And that's not really where Biden is. He's at a point, where people, somebody who's been truly venal, and kind of immoral, in his - in his - that's not Biden. There's something else going on here, which is what I was trying to explain.

SMERCONISH: Well, you prompted a great conversation. I took note of the fact that there were, I think, nearly 5,000 comments, appended to your piece, at the time that I first read it.

Fareed, thank you so much for being here.

ZAKARIA: Always a pleasure, Michael.

SMERCONISH: More with Fareed, "FAREED ZAKARIA GPS," 10 A.M. Eastern, on Sunday.

Biden's prospects hinge on tonight's survey question, by the way. Haven't even mentioned it till now. But I'd love, if you'd go to my website, it's,, quickly, and answer this.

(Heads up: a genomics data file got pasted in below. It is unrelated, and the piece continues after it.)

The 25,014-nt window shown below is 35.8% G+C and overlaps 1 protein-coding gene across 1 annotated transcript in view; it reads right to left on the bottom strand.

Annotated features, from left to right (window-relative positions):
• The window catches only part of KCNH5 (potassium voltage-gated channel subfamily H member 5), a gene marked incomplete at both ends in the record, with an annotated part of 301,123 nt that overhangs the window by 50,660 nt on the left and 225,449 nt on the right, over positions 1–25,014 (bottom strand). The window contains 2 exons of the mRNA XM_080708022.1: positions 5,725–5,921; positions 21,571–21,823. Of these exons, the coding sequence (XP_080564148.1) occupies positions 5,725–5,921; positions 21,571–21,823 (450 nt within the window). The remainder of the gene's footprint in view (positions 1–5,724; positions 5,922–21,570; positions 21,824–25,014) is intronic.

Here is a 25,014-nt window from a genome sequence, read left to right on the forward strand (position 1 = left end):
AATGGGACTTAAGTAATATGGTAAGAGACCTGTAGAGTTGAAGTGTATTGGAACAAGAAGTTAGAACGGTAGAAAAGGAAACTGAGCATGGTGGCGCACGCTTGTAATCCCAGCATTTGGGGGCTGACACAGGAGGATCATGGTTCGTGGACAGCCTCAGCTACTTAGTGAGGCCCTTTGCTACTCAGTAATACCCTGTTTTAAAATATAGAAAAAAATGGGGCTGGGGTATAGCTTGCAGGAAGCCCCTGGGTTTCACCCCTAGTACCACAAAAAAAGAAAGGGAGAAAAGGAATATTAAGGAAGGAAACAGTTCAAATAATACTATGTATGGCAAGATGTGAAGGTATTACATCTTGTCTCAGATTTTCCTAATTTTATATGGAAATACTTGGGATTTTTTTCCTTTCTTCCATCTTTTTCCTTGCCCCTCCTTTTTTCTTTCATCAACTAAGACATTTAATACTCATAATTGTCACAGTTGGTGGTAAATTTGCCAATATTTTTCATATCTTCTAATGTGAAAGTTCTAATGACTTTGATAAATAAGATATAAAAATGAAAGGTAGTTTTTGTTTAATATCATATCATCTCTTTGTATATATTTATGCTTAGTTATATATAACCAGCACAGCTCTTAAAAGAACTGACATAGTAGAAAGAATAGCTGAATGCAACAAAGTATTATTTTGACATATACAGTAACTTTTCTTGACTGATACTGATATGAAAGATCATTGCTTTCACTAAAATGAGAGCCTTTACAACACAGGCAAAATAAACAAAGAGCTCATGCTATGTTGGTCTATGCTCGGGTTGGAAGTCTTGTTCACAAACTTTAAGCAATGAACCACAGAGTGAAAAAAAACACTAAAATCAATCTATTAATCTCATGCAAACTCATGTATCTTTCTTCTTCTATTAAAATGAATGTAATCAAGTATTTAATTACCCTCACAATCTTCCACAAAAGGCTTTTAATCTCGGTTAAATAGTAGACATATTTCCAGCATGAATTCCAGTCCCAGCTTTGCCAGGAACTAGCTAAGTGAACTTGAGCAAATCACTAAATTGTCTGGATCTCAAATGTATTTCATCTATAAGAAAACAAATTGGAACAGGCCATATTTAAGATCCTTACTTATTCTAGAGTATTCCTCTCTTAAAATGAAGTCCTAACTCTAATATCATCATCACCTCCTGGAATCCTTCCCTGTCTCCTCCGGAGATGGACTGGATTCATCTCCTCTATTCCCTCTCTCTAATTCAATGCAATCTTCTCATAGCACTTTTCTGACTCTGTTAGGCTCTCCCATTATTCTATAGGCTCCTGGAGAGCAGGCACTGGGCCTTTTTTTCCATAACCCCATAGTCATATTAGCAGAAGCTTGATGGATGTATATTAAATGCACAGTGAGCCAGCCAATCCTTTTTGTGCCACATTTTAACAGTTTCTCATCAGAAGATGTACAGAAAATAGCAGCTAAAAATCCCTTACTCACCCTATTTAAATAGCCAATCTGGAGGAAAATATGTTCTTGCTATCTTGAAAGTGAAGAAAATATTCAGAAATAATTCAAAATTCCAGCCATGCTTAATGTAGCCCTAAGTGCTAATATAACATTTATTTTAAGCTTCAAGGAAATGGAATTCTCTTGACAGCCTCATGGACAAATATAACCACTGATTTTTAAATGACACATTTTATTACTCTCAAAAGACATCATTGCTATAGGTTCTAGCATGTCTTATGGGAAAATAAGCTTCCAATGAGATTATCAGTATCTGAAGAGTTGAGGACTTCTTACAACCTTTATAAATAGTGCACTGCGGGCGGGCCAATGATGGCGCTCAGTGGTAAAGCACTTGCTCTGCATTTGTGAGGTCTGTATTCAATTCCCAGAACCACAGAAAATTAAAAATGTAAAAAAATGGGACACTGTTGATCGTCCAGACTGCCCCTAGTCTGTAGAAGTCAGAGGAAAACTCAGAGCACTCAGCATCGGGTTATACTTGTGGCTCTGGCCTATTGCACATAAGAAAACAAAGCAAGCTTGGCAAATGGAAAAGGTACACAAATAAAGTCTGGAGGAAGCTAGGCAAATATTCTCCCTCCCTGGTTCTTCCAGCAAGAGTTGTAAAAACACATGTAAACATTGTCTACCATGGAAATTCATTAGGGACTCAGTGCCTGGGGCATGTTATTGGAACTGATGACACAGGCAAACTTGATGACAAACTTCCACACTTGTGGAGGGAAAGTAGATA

It's the old "Are you better off financially? Better or worse off than you were, one year ago?"

Go to, right now. I'll give you the results, in just a couple of minutes, at the end of the hour.

And it's eight days until Christmas, which also means, love it or hate it, the annual "War on Christmas" conversation is back. That'll be the subject of tonight's Reality Check, with John Avlon, next.


[21:50:00] (BEGIN VIDEO CLIP)

UNIDENTIFIED FEMALE: Waging a war on Christmas.


UNIDENTIFIED MALE: There's a war on Christmas.

UNIDENTIFIED FEMALE: It's the war on Christmas.


UNIDENTIFIED MALE: War on Christmas.



SMERCONISH: It's a constant refrain, seems to only ramp up, every year. But the so-called "War on Christmas," is actually nothing new. In fact its origins date back centuries.

John Avlon has tonight's Reality Check.